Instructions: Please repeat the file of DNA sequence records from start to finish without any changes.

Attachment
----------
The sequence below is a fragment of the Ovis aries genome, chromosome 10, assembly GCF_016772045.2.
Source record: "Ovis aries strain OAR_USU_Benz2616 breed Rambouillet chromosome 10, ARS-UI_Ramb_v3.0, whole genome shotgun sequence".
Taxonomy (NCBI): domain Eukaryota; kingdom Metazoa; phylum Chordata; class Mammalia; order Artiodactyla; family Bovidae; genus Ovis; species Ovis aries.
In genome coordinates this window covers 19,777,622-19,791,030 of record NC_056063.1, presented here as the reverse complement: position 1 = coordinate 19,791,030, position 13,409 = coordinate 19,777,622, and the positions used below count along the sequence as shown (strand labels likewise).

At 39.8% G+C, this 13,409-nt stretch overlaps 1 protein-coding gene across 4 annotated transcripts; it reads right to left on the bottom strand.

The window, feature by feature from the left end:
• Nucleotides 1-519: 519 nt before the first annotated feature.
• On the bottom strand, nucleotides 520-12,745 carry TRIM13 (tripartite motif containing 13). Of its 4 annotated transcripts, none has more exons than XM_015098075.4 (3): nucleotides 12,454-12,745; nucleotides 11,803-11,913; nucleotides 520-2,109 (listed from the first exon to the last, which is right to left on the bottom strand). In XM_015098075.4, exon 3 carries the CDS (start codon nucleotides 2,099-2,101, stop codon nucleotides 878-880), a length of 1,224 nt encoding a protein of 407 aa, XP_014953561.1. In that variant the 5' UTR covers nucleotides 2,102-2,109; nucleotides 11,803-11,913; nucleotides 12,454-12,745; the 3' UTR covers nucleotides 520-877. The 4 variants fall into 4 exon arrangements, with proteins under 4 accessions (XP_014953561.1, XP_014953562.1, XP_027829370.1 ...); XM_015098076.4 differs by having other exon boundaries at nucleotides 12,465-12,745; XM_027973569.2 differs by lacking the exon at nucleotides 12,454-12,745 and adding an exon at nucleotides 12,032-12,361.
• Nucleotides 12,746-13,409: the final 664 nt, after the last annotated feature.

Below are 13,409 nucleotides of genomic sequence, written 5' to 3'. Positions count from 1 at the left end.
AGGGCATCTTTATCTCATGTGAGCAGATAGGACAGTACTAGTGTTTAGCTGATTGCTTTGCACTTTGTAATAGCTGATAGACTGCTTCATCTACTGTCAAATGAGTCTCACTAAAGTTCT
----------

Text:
The sequence below is a fragment of the Ovis aries genome, chromosome 10, assembly GCF_016772045.2.
Source record: "Ovis aries strain OAR_USU_Benz2616 breed Rambouillet chromosome 10, ARS-UI_Ramb_v3.0, whole genome shotgun sequence".
Taxonomy (NCBI): domain Eukaryota; kingdom Metazoa; phylum Chordata; class Mammalia; order Artiodactyla; family Bovidae; genus Ovis; species Ovis aries.
In genome coordinates this window covers 19,777,622-19,791,030 of record NC_056063.1, presented here as the reverse complement: position 1 = coordinate 19,791,030, position 13,409 = coordinate 19,777,622, and the positions used below count along the sequence as shown (strand labels likewise).

At 39.8% G+C, this 13,409-nt stretch overlaps 1 protein-coding gene across 4 annotated transcripts; it reads right to left on the bottom strand.

The window, feature by feature from the left end:
• Nucleotides 1-519: 519 nt before the first annotated feature.
• On the bottom strand, nucleotides 520-12,745 carry TRIM13 (tripartite motif containing 13). Of its 4 annotated transcripts, none has more exons than XM_015098075.4 (3): nucleotides 12,454-12,745; nucleotides 11,803-11,913; nucleotides 520-2,109 (listed from the first exon to the last, which is right to left on the bottom strand). In XM_015098075.4, exon 3 carries the CDS (start codon nucleotides 2,099-2,101, stop codon nucleotides 878-880), a length of 1,224 nt encoding a protein of 407 aa, XP_014953561.1. In that variant the 5' UTR covers nucleotides 2,102-2,109; nucleotides 11,803-11,913; nucleotides 12,454-12,745; the 3' UTR covers nucleotides 520-877. The 4 variants fall into 4 exon arrangements, with proteins under 4 accessions (XP_014953561.1, XP_014953562.1, XP_027829370.1 ...); XM_015098076.4 differs by having other exon boundaries at nucleotides 12,465-12,745; XM_027973569.2 differs by lacking the exon at nucleotides 12,454-12,745 and adding an exon at nucleotides 12,032-12,361.
• Nucleotides 12,746-13,409: the final 664 nt, after the last annotated feature.

Below are 13,409 nucleotides of genomic sequence, written 5' to 3'. Positions count from 1 at the left end.
AGGGCATCTTTATCTCATGTGAGCAGATAGGACAGTACTAGTGTTTAGCTGATTGCTTTGCACTTTGTAATAGCTGATAGACTGCTTCATCTACTGTCAAATGAGTCTCACTAAAGTTCT